judicial independence from executive agencies.

What's really at stake in the cybersecurity debate

Cybersecurity has drawn recent attention from the National Security Council, Congress and Obama administration. Pending legislation, and recent and forthcoming executive acts, all hold crucial implications for your rights online, and checks & balances on executive power going forward.

The Washington Post reported on a major speech on cybersecurity by the US State Department’s legal advisor, Harold Koh, hosted by the US Cyber Command. Koh claimed that the US abides by international law in cyberspace, and also reserved broad retaliatory powers in the event of armed attacks. His speech was the first time a senior administration legal official addressed cybersecurity.

Koh explained the administration’s position, that “there is no threshold for a use of deadly force to qualify as an ‘armed attack’ that may warrant a forcible response.” Koh not only implied that any illegal use of force could trigger a national right to use armed self-defense, but also went on to reserve the right to use armed self-defense to respond to potential cyberattacks.

Elsewhere in the administration, a recent review of efforts to defend information infrastructure led to the Cyberspace Policy Review, and the creation of a Cybersecurity Office within the White House national security staff. Finally, the administration has reportedly begun drafting an executive order to address cybersecurity.The order would order federal agencies to develop voluntary (rather than mandatory) guidelines for private or corporate owners of critical infrastructure utilities, such as power plants, electric regulators, or water treatment facilities.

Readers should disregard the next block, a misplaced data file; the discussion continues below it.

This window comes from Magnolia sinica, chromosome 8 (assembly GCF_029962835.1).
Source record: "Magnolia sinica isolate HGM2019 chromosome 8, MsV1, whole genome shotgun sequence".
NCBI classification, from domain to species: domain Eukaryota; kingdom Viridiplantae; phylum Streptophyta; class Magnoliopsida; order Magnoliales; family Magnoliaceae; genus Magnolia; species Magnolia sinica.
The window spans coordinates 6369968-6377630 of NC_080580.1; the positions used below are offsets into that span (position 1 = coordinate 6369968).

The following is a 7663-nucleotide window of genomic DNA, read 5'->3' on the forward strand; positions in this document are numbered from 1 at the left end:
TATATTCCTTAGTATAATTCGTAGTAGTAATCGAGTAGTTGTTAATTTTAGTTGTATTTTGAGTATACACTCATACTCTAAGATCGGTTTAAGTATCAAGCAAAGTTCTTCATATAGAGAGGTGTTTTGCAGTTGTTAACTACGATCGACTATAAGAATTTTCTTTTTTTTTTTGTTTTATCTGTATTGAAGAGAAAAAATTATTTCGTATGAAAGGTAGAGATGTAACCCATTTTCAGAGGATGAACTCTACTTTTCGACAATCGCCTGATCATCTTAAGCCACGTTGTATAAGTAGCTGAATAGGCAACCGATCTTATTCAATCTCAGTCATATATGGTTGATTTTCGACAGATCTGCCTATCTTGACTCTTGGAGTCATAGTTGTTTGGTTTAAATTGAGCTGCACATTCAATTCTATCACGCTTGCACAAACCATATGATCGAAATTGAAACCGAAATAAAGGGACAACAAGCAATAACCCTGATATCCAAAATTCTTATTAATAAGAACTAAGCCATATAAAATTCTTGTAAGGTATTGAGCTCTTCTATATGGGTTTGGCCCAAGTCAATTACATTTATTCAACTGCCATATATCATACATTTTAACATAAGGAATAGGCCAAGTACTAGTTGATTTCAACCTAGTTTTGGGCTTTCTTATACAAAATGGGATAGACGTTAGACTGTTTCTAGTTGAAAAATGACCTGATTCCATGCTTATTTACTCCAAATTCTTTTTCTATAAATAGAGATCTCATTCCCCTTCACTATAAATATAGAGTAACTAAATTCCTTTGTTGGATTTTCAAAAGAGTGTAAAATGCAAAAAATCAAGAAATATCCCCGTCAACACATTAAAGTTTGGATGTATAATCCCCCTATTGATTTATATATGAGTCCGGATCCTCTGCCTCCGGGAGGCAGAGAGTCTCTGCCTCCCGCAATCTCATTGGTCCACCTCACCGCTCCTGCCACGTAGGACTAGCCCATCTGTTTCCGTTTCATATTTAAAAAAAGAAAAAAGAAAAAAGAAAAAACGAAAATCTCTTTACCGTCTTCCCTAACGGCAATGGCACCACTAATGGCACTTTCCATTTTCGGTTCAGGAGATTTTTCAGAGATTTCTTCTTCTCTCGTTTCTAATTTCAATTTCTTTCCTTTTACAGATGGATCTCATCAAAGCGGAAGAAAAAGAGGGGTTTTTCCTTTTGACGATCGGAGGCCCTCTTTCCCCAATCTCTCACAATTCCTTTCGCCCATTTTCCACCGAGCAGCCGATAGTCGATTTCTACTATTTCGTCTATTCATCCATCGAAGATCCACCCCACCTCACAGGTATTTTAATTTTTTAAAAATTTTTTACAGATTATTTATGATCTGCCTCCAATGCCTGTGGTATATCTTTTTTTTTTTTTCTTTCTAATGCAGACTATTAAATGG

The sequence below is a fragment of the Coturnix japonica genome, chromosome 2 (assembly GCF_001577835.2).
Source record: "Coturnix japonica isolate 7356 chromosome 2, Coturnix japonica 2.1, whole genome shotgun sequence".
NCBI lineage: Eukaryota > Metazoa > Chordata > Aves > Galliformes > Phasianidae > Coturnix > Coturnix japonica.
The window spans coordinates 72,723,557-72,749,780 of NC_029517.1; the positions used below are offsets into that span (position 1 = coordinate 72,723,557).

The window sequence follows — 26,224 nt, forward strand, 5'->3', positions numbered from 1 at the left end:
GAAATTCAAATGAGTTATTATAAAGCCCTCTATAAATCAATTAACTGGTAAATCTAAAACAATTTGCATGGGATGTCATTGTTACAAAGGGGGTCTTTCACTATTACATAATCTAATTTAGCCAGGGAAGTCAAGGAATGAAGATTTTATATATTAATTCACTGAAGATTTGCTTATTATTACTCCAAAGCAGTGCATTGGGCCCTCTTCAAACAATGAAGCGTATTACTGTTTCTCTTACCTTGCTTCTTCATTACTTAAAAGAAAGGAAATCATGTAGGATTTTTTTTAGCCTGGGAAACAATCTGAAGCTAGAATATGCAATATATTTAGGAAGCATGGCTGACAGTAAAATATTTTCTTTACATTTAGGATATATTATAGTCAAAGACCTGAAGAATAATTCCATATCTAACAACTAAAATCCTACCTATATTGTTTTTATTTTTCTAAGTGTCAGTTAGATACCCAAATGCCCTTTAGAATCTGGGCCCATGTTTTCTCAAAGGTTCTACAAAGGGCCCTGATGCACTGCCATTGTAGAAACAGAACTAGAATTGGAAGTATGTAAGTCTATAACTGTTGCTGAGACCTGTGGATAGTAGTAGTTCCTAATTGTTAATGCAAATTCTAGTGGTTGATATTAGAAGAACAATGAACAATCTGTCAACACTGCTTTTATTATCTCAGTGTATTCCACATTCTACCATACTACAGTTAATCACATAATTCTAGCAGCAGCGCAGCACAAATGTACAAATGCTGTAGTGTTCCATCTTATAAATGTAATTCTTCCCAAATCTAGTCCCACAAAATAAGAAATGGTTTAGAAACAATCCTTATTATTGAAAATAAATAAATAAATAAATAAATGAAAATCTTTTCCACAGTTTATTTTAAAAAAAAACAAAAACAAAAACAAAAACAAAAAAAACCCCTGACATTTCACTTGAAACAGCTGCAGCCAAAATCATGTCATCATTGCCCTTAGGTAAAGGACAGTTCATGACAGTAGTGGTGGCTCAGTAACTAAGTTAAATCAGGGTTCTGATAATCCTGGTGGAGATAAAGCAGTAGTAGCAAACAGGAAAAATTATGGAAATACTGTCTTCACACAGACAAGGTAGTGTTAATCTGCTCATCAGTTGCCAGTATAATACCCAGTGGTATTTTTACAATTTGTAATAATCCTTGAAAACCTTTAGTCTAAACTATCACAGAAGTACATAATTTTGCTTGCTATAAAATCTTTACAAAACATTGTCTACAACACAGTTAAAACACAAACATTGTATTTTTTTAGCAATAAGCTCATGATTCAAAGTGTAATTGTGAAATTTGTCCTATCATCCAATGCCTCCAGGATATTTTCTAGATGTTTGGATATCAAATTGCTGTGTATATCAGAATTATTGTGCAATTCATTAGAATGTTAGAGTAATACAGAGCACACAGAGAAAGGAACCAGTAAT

Not everyone is pleased with cybersecurity justifying further extensions of executive power.SenatorsSusan Collins (R-ME), Olympia Snowe (R-ME), and Richard Lugar (R-IN), for instance, recently wrote to the president that, “We share your frustration that Congress has not yet completed its work on this legislation, but we…urge you to continue to work with Congress, rather than acting unilaterally through an executive order.”

Congress has not been entirely silent on cybersecurity, however. In April, the House voted 248-168 to send the Cyber Intelligence Sharing and Protection Act (CISPA) to the Senate, over a White House veto threat and vocal opposition from civil liberties advocates. Several major companies support the bill, including Facebook, Microsoft, Intel, Verizon, and AT&T.

CISPA would allow internet information sharing between the government and private companies to safeguard against cyberattacks. Though the bill, introduced late last year by Rep. Michael Rogers (R-MI), received support in the House, the Obama administration recognizes its lack of civil liberties and privacy protections. The ACLU wrote in December 2011, urging Rogers and his colleagues “to amend the bill to include explicit collection and use limitations and rigorous oversight mechanisms.”

The ACLU explains that CISPA would “would create a cybersecurity exception to all privacy laws and allow companies to share the private and personal data they hold on their American customers with the government….” The bill limits neither the types of individual information to be shared between corporations and the government, nor what purposes that information is used for.

Stop and frisk, and beyond

The modern era of stop & frisk policing can be traced to 1968, when the Supreme Court declared in Terry v. Ohio that police officers may stop people on the street and pat them down for weapons based on reasonable suspicion of criminal activity, a standard less stringent than the probable cause required by the Constitution to obtain a warrant. Justice Douglas, the lone dissenter, presciently noted that the decision was "a long step down the totalitarian path."  

Stop-and-friskIn New York City, the practice of racial profiling by the NYPD came to a head in 1999, with the brutal shooting of Amadou Diallo, an unarmed man in the Bronx shot 41 times. In the wake of his killing, community activism and a federal lawsuit forced the NYPD to disband the unit that shot Diallo and disclose data about who they stop and frisk.